Sunday, March 12, 2017

Dreaming of right-wing women

Dear Hannah,

I don't believe (whatever Paul and Schopenhauer said) that women in general are stupid, but I don't believe the rumor's existence is entirely the fault of our men. The women seem to have brought it on themselves.  If all our men were to start calling our women ugly nobody would believe it, mostly because women are one of the only things we stare at so desperately that some of us end up driving into ditches.  But even if men tried spreading the lie, the truth of an assertion lies in its probability.   Too many women are beautiful for us to call them ugly.  We might even say the concept of beauty revolves around women*.  But are too many women intelligent for us to say they aren't stupid?

In woman's defense the problem lies more in the fact that some women are speaking for women than that all women are speaking for women.  The same has gone for every other group  since the beginning of history.  A part has to represent the whole or there's going to be chaos.  The problem with womankind's representation is that femininity isn't a representative organization (or even an organization) at all; and the women who speak for women are never elected by womankind to do it.  We might even go as far as saying they have a problem of suffrage.  The feminist of the modern age is much less an envoy than a usurper.  She speaks for the totality of her sex when she represents easily far less than half**.

My case in point.

When Donald Trump became the president nearly two months ago it was said that "women" went mad over it; and when they went mad they "all" took to the streets.  Every paper went wild for our women's resistance.  Coverage was extensive.  Women in tasteless pink hats plagued our streets on both coasts; nobody was sure exactly what they wanted except that Donald Trump had to go and paid leave ought to be mandatory.  They'd won the right to vote and now that they'd won the right to vote they were uncomfortable with the conclusion of their voting.  Nearly half of American women had voted for Trump.  The worse half simply didn't believe in the existence of the better.

Atop this absurdity came others.  In the spirit of charity we'll perhaps skip over The New York Times running a headline in praise of them that said "We are dissidents; we are legion."  We'll ignore the fact that Legion was the name of a horde of demons in the Bible, and that Jesus had sent them into a herd of pigs, and the herd of pigs stampeded in a fury, and the fury led them off of a cliff.  We'll ignore that this was applied to a rabble of angry directionless pig-colored feminists; and that they loved it because they were religiously illiterate.  If we were meaner we might not allow them to slide.  This is the most-read book in the world; and these chapters at the end are the most read of them all.  But we happen to be saintly, so we forgive and forget without anyone asking.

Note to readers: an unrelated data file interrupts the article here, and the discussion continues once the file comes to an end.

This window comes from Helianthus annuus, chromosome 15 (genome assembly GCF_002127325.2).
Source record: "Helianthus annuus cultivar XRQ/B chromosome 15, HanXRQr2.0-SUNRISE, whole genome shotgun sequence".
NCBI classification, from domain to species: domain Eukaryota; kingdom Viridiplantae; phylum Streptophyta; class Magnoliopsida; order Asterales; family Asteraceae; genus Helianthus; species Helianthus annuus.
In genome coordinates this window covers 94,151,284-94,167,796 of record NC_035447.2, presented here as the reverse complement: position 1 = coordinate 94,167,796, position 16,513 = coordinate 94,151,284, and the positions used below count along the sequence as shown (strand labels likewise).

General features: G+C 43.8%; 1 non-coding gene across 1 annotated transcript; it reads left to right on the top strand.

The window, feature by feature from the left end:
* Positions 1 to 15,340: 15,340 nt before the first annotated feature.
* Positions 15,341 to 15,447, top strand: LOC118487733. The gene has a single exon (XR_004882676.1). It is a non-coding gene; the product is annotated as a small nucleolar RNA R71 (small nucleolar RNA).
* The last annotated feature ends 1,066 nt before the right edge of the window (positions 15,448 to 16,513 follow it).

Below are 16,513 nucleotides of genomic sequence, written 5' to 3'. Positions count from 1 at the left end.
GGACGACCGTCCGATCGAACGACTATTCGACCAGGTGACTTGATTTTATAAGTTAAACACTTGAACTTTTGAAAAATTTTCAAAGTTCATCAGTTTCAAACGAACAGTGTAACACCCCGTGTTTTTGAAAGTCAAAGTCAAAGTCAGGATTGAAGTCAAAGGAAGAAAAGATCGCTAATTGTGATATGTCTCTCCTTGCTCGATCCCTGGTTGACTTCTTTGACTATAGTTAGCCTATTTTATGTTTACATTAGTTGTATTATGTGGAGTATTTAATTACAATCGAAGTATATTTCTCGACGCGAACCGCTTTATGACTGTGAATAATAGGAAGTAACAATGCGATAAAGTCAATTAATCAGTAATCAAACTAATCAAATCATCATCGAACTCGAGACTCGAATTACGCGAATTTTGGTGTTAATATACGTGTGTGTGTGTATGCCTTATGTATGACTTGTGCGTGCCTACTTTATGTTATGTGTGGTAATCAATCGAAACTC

We'll ignore that a Wall Street firm decided to build them a statue, and the statue was of a little girl, and the little girl was placed in front of the Wall Street bull, and that they intended for her to be taking a stand against the patriarchy of finance.  We'll ignore that The Bull doesn't represent Wall Street itself, and that it actually represents "a bull market," and that a bull market represents prosperity, and that a little girl standing up to a bull market is a girl childishly standing in the way of our advancement. We'll ignore that they loved it anyway.  We'll ignore that falling below the reading of the New Testament she falls below the symbolism of the tribesman; and that she fails as hard in the written world of the Romans as she does in the pictures of the ancient Egyptians.

Yes, we'll ignore all of this and get right to how she fails at her own senses.  We'll ignore that liberal women don't know that if pregnancy is a massive disruption to a marriage it's also a massive disruption to our businesses and worse to our military, and that they believe women are just as good in combat and sporting and drinking as men.  We'll ignore the claims of activist leaders in the New York Times, that what women want is not that more women become CEO's, but that nobody in the world be a CEO -- that nobody should be driven to the top by greater incentives, and all progress should exist in a world without leaders.  We'll ignore women who nobody would have sex with demanding we keep our hands off their vaginas; and that we would keep our politics out of their vaginas while they're putting their vaginas into our politics.  We'll ignore the consoling embraces given to people who are not raped, and the cold shoulder given to children who are actually dissected.